The Lawmaking Process in Cuba: Debating the Bill on Agricultural Cooperatives*

The assumption regarding parliaments in socialist countries, including Cuba, is that they are little more than rubber stamps for the communist parties. A review of the theoretical literature on representative governments in socialist countries, for the most part concentrating on their ineffectiveness and subordination to the communist parties, can be found in my book, People’s Power: Cuba’s Experience with Representative Government.1 It is the purpose of this article to demonstrate how the Cuban National Assembly lawmaking process functions. Although this process differs from the liberal model—using socialist criteria of consensus, consultation and participation—it can be considered both democratic and effective.

Based on my observations and research, the Cuban National Assembly (Asamblea Nacional del Poder Popular or ANPP) operates on the basis of five principles. First, it must be representative of Cuban society; thus there are deputies from most sectors of society and walks of life, including experts in economics, farming, health, education, sports, and other areas under the purview of the National Assembly. Second, there must be close contact and connection with the population; this is achieved in great part by having almost half of the deputies also be municipal assembly delegates. Third, it must consult with constituents, deputies, experts, interested parties, government officials, the Cuban Communist Party (Partido Comunista de Cuba or PCC), the Federation of Cuban Workers (Central de Trabajadores de Cuba or CTC), and mass organizations regarding proposed legislation, and to determine lists of candidates. Fourth, it must allow for the expression of opposition with regard to measures under discussion, such as items within proposed legislation, but not as an organized opposition or as an opposition attacking the system. And fifth, its goal is to reconcile differences in order to reach consensus prior to presenting measures to its plenary sessions.3

The attributes of the Cuban National Assembly include approving, modifying and repealing laws. Legislation may be proposed by National Assembly Deputies; the Council of State; the Council of Ministers; National Assembly commissions; the CTC and mass organizations, including the National Association of Small Farmers (Asociación Nacional de Agricultores Pequeños or ANAP), from which legislation concerning cooperative farms originates; the Supreme Court; the Attorney General; and by petition of at least 10,000 voting citizens.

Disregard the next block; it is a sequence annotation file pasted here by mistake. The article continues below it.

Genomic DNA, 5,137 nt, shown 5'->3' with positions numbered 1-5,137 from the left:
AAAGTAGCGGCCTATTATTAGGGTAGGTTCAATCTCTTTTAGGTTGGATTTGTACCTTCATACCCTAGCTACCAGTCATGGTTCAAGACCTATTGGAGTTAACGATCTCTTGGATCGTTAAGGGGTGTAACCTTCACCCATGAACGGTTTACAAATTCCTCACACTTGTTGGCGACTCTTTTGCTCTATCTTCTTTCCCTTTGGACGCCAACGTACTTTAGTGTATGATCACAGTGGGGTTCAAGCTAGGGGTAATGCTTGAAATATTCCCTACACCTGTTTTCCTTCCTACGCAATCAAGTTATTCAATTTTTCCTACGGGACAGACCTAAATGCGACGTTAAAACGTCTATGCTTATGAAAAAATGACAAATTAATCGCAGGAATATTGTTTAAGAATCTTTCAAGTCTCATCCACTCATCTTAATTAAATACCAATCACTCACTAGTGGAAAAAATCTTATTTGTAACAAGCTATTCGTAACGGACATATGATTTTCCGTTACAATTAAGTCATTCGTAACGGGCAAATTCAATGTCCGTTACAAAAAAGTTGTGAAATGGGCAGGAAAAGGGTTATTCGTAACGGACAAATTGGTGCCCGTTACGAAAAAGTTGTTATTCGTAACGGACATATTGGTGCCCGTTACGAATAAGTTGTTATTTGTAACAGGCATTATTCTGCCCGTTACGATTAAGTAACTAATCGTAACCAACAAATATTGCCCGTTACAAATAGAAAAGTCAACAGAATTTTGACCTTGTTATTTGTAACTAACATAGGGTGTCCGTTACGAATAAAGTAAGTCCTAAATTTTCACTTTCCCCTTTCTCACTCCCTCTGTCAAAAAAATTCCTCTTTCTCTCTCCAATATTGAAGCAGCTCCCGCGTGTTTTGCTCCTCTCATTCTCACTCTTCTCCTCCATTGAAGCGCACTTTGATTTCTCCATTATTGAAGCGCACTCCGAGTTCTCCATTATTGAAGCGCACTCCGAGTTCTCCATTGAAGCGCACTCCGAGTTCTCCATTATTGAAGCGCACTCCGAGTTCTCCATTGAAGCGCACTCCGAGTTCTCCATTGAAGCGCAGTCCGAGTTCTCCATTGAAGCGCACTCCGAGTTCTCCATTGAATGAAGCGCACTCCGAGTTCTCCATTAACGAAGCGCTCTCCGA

The PCC does not have the right to propose legislation. However, general programs underlying the need for new legislation emanate from Party Congresses.4 Such programs are supposed to set the parameters for government policy. In some cases, for example, they set limits, such as the economic resolution passed in the 5th Party Congress in 1997. Referring to private economic activities among Cubans, this resolution did not mention middle-sized enterprises, which were not included in the subsequent legislation on the economy.5 People’s councils for isolated rural areas were called for in the program of the 3rd Party Congress in 1986, and subsequently pilot projects were set up in a few locations in 1989.6 When they were established throughout all of Cuba in the early 1990s, they bore little resemblance to what had been proposed in the 3rd Congress.

Proposed legislation is initially circulated to the Executive Committee of the Council of Ministers and to government ministries. Depending on the subject matter, proposals may be sent for consultation to some or all of the following: the PCC, government bodies, mass organizations, specialists, deputies, provincial and municipal assemblies, and relevant sectors of the population. At the end of this process the Council of Ministers sends the bill to the National Assembly.

The National Assembly President then forwards the proposed legislation to the appropriate permanent National Assembly commission. It is also sent to the Constitutional and Juridical Affairs Commission, which determines the constitutionality of the project. The commissions can approve the project with or without amendments, and call for more consultation, recommend changes, or reject the bill. The National Assembly president subsequently sends a copy of the project to all National Assembly deputies at least twenty days prior to the assembly session where it will be considered, and has the option of organizing meetings with deputies in the provinces to explain the project and hear their opinions.